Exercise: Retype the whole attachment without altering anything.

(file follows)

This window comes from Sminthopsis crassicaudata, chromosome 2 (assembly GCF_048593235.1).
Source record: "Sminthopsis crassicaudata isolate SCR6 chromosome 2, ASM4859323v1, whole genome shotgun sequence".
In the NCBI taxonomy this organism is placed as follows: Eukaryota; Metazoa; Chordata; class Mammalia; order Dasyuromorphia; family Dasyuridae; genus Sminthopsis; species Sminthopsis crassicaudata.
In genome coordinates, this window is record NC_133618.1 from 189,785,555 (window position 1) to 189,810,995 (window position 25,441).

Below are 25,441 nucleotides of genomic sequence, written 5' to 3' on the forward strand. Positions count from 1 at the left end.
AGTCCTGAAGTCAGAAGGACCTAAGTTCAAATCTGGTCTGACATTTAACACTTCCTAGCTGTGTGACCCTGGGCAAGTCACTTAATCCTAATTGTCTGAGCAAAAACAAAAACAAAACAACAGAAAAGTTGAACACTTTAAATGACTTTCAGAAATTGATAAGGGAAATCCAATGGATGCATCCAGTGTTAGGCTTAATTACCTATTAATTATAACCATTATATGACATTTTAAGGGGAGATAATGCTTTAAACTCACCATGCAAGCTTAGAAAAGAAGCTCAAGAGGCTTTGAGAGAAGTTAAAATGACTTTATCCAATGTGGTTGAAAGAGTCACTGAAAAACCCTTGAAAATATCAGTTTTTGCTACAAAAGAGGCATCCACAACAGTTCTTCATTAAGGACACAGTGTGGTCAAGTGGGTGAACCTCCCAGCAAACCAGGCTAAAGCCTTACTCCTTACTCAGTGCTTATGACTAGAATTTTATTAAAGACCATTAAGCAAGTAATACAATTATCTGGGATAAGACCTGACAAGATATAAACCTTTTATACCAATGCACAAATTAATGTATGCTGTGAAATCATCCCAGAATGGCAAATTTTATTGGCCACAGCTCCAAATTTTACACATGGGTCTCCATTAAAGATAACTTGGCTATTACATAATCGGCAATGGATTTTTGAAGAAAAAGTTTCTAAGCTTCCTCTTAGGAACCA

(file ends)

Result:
This window comes from Sminthopsis crassicaudata, chromosome 2 (assembly GCF_048593235.1).
Source record: "Sminthopsis crassicaudata isolate SCR6 chromosome 2, ASM4859323v1, whole genome shotgun sequence".
In the NCBI taxonomy this organism is placed as follows: Eukaryota; Metazoa; Chordata; class Mammalia; order Dasyuromorphia; family Dasyuridae; genus Sminthopsis; species Sminthopsis crassicaudata.
In genome coordinates, this window is record NC_133618.1 from 189,785,555 (window position 1) to 189,810,995 (window position 25,441).

Below are 25,441 nucleotides of genomic sequence, written 5' to 3' on the forward strand. Positions count from 1 at the left end.
AGTCCTGAAGTCAGAAGGACCTAAGTTCAAATCTGGTCTGACATTTAACACTTCCTAGCTGTGTGACCCTGGGCAAGTCACTTAATCCTAATTGTCTGAGCAAAAACAAAAACAAAACAACAGAAAAGTTGAACACTTTAAATGACTTTCAGAAATTGATAAGGGAAATCCAATGGATGCATCCAGTGTTAGGCTTAATTACCTATTAATTATAACCATTATATGACATTTTAAGGGGAGATAATGCTTTAAACTCACCATGCAAGCTTAGAAAAGAAGCTCAAGAGGCTTTGAGAGAAGTTAAAATGACTTTATCCAATGTGGTTGAAAGAGTCACTGAAAAACCCTTGAAAATATCAGTTTTTGCTACAAAAGAGGCATCCACAACAGTTCTTCATTAAGGACACAGTGTGGTCAAGTGGGTGAACCTCCCAGCAAACCAGGCTAAAGCCTTACTCCTTACTCAGTGCTTATGACTAGAATTTTATTAAAGACCATTAAGCAAGTAATACAATTATCTGGGATAAGACCTGACAAGATATAAACCTTTTATACCAATGCACAAATTAATGTATGCTGTGAAATCATCCCAGAATGGCAAATTTTATTGGCCACAGCTCCAAATTTTACACATGGGTCTCCATTAAAGATAACTTGGCTATTACATAATCGGCAATGGATTTTTGAAGAAAAAGTTTCTAAGCTTCCTCTTAGGAACCA